Backed by SFI and UCD, STEP Through the Looking Glass will give the public ‘a unique glimpse’ into the lives of the people behind research.
A unique Irish exhibition is aiming to bring scientists and artists together through storytelling.
STEP Through the Looking Glass: Stories Told of Experimental Processes will use personal and scientific objects belonging to different people to spark conversations.
It is the result of work done by artist and tapestry weaver Lorna Donlon, scientists from University College Dublin (UCD) and patient advocates who work with them.
Donlon was a student at the craft school in 1984 and later taught weaving there for 12 years.
During the pandemic, she undertook an artistic residency at the UCD Conway Institute, having recently graduated from the university with a degree in cell and molecular biology.
In the initial phase of Donlon’s residency, she mounted an installation at the entrance of the UCD Conway Institute called Cabinets of Everyday Curiosities.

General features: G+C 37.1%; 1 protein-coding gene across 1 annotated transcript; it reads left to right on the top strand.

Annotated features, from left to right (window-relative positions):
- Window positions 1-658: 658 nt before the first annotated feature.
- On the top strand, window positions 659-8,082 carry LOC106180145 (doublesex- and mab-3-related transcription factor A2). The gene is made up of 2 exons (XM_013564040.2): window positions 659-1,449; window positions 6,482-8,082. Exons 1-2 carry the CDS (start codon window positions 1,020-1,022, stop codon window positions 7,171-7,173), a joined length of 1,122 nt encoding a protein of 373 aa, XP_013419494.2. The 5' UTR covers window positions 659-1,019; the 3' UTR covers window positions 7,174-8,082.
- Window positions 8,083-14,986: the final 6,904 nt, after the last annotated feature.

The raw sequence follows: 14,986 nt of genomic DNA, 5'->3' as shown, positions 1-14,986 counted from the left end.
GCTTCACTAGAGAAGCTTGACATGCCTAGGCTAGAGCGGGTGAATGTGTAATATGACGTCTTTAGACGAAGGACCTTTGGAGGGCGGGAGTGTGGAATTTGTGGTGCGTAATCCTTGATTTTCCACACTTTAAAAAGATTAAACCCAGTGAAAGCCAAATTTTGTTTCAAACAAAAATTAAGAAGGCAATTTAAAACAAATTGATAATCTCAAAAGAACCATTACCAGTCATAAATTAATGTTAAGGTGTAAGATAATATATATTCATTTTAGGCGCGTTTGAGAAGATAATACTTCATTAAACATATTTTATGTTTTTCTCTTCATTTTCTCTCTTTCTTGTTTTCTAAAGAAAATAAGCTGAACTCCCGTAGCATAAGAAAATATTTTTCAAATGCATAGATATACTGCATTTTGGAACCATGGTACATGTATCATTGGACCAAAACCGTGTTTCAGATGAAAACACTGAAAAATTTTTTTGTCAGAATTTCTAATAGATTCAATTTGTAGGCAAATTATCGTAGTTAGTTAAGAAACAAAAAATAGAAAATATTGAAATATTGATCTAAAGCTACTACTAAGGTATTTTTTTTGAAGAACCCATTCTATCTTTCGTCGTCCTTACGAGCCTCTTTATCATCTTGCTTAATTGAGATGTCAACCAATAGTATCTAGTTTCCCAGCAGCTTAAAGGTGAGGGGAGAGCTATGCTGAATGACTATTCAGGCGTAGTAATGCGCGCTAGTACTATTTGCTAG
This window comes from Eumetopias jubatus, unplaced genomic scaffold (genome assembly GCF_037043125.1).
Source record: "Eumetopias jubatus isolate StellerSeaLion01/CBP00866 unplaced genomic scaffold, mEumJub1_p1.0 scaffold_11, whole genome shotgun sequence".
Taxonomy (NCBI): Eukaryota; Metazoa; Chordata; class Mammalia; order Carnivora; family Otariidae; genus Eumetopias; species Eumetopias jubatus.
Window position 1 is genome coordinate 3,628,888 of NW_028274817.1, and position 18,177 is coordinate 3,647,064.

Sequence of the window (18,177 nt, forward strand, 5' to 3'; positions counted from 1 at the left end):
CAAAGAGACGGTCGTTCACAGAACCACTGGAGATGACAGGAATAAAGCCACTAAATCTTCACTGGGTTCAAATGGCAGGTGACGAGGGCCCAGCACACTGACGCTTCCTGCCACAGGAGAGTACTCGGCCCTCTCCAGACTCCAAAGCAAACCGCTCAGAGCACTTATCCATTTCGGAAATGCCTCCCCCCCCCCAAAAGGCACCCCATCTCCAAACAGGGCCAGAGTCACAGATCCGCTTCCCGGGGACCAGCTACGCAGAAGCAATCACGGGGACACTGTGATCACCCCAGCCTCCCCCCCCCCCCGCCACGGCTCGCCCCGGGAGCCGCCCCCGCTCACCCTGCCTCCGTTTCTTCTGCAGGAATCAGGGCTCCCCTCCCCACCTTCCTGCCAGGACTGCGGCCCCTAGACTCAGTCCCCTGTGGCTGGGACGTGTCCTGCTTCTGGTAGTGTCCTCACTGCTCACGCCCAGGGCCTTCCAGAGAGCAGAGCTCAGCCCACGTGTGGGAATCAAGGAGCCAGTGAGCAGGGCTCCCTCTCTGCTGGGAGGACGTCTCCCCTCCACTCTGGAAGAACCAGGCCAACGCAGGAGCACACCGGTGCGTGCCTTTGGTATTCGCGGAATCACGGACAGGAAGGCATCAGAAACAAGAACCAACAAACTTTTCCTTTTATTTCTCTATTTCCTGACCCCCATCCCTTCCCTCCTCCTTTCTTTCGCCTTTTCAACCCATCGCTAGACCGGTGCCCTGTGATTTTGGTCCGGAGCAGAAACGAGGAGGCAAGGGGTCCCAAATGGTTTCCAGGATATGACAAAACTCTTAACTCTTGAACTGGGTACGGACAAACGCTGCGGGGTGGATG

It displayed ordinary, everyday objects that spoke of the lives of people in Donlon’s life, placed without label or explanation. These objects acted as storytelling devices.
The STEP exhibition stems from this project. Donlon invited scientists at the biomedical research institute to view the cabinets, and then install their own everyday object in exchange for one that was on display – until all objects belonged to the researchers and represented their daily lives.
“It has been fascinating to work with Lorna on this project,” said Prof Helen Roche, director of the UCD Conway Institute and one of the 12 scientists involved in the project.
“Scientists and artists are inherently curious by nature but in very different ways. I started looking at objects lying around my office and lab in a whole new light.”
Audiences at the exhibition will be able to view large-format photographs of the 12 scientists and two patient advocates who took part. They will also be able to listen to conversations between Donlon, the scientists and patient advocates involved with the Patient Voice in Cancer Research initiative.
“The exhibition will give the public a unique glimpse into the lives of people behind the research as well as the research itself,” said Dr Ruth Freeman, director of science for society at Science Foundation Ireland (SFI).
“Projects such as this help us to provide important platforms and spaces for researchers and artists to come together, learn from each other and create new insights that can benefit society as a whole.”
The exhibition was funded by SFI through its Discover programme and by the UCD Wellcome Institutional Strategic Support Fund.
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